The UK Supreme Court has ruled that two Nigerian communities – of more than 50,000 people – can bring their legal claims for clean-up and compensation against Royal Dutch Shell and its Nigerian subsidiary in the English courts.
A new scientific study has concluded that in 2018, pollution linked to the burning of fossil fuels killed nearly nine million people that year. In perspective that’s one in five people who died globally in 2018.
As Big Oil loses billions, the global ratings agency, S&P has announced it was placing ExxonMobil, Chevron, Shell and Total on a so-called “credit watch”.
Last Friday, in an historic judgement, Shell’s day finally came. A Dutch court ordered that Shell’s Nigerian subsidiary pay compensation for oil spills in the Niger Delta that stretch back decades. Do not underestimate this moment.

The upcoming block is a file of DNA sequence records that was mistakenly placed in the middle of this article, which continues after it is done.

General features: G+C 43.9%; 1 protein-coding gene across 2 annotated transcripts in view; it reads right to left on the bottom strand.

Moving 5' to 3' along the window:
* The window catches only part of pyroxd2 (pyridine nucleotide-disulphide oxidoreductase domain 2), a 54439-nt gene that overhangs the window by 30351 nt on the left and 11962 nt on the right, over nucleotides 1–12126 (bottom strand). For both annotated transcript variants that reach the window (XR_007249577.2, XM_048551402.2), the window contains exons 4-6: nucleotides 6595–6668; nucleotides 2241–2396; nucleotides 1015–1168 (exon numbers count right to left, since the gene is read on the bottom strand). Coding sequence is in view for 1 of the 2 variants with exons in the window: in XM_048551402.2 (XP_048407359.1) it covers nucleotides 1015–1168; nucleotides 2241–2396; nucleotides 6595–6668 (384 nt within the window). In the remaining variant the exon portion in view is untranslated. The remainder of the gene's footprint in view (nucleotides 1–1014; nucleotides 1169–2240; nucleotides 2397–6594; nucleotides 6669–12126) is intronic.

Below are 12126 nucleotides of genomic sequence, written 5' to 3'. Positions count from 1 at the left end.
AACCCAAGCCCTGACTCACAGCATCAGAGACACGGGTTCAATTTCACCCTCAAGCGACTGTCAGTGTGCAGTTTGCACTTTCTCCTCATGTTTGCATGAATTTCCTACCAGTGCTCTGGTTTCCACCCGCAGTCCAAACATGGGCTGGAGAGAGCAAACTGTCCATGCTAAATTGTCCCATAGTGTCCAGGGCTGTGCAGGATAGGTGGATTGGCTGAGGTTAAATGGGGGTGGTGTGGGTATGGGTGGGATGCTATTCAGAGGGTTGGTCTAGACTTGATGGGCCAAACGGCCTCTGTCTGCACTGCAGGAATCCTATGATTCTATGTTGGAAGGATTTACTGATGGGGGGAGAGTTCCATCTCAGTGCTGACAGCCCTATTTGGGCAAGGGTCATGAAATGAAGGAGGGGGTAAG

The raft of new bold climate policies by Joe Biden has left the oil industry “stunned” with fossil fuel stocks “plunging” due to his actions.
President Joe Biden has made good start on climate change. But one area that the President is coming under pressure is to take action over fossil fuel subsidies and finance.
And so as President Biden sets to work on his programme for his first 100 days, there is increasing hope for significant on climate change rising from the toxic legacy of the Trump Administration.
There are numerous press reports that Biden plans to scrap the highly controversial $9 billion Keystone XL pipeline on his first day in office.
From a climate perspective, Trump’s presidency was a disaster. The world burned on Trump’s watch
Pressure is growing on prominent oil companies, such as Exxon and Chevron, to cut financial ties with key Republican members of Congress who have adopted Trump’s false narrative that the election was somehow stolen.